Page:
On Beauty

I’m aware of how many treatises, poems and other written documents share this title, so I’ll make this quick.
Suzanne and I toured your possible daycare (if I can’t find freelance work by the time I need to go back to work) and the hospital where you’ll be born. Both visits were reassuring. Tad did embarrass me at the daycare by getting too eager to see a baby in a glider; he put his front paws up on the edge. I could understand why he was curious, but I hope I made it clear—at least for the moment—that he could not invade someone else’s kid’s space that way. You are another story. I expect you’ll be sniffed and licked many times over.
I left Tad at home for the hospital visit, which also went well. The nurse to whom my coworker introduced me was kind and had a lot of personality, which I think will be helpful during labor. She only said two things which I found mildly troubling, but I was so happy she was eager to help me to care for my baby and not to take him away that I forgave her. She told me that the first day, I should be allowed to room in with the baby but only if a sighted person was there. She went on to say that I would need to learn how to care for him, so I think she really meant an experienced person, but to equate sight with experience is annoying. Still I don’t know any blind experienced parents in this town, so a sighted one will work. And she also said the only thing she felt bad about my not seeing was that I wouldn’t know how cute you are, but she would be sure to tell me. To hear that from an outsider was jarring. I myself have fallen prey to that statement when I told James that it was a good thing he was blind and not sighted when we met, because he might not like me. I meant that I’m not particularly beautiful. Then again, who am I to make slurs on visual beauty, even with myself? It’s true that James might not have liked me, but it could have been for many other reasons, having as much to do with his baggage as a sighted person as anything else. My point is that that comment is pointless, because we didn’t meet then—we met later, and that made the difference. But I’ll know you’re beautiful without seeing you. I will appreciate any detail sighted people can give me about you, but I know you already. I’ll know you better than any of their eyes will know you. And you are beautiful.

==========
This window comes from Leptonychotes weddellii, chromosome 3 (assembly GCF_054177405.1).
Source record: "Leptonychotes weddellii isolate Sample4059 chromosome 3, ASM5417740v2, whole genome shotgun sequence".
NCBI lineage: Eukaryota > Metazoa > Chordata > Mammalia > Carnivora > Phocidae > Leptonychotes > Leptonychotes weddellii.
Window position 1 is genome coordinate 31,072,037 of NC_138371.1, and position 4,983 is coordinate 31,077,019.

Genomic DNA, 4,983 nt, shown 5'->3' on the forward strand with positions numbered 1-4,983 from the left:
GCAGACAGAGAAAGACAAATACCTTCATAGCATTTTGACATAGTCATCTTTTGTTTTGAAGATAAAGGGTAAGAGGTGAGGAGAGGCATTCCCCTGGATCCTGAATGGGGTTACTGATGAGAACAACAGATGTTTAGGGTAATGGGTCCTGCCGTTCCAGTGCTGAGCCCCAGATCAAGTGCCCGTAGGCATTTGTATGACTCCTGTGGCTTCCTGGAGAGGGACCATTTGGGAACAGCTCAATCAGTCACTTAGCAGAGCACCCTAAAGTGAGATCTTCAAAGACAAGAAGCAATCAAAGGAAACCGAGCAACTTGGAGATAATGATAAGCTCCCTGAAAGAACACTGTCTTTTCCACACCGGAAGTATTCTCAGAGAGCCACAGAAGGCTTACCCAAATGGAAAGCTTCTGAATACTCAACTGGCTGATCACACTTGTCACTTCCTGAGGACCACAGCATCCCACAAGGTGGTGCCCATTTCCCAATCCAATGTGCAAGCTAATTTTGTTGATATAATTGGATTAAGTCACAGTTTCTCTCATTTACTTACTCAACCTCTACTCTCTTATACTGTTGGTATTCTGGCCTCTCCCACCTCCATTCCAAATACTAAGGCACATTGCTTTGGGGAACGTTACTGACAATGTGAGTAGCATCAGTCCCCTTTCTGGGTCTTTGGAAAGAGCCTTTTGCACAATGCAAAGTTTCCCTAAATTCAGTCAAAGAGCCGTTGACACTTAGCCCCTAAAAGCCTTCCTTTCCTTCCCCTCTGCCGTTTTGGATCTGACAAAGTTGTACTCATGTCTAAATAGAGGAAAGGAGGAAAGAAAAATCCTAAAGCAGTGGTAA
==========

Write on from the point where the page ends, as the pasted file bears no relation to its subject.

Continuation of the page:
2 thoughts on “On Beauty

  1. All I can say is how lovely. Additionally, I know what you mean about sighted people making insensitive comments. People just do not think before they speak.

    1. Yeah and I don’t think either of those comments fell into the purposely rude or even belittling category; she actually seemed to admire me very much and have a lot of faith that once I had practiced once or twice, I would take care of a baby well and know his cries faster than anyone. So I think part of it was that she did not analyze her word choice. People just don’t.

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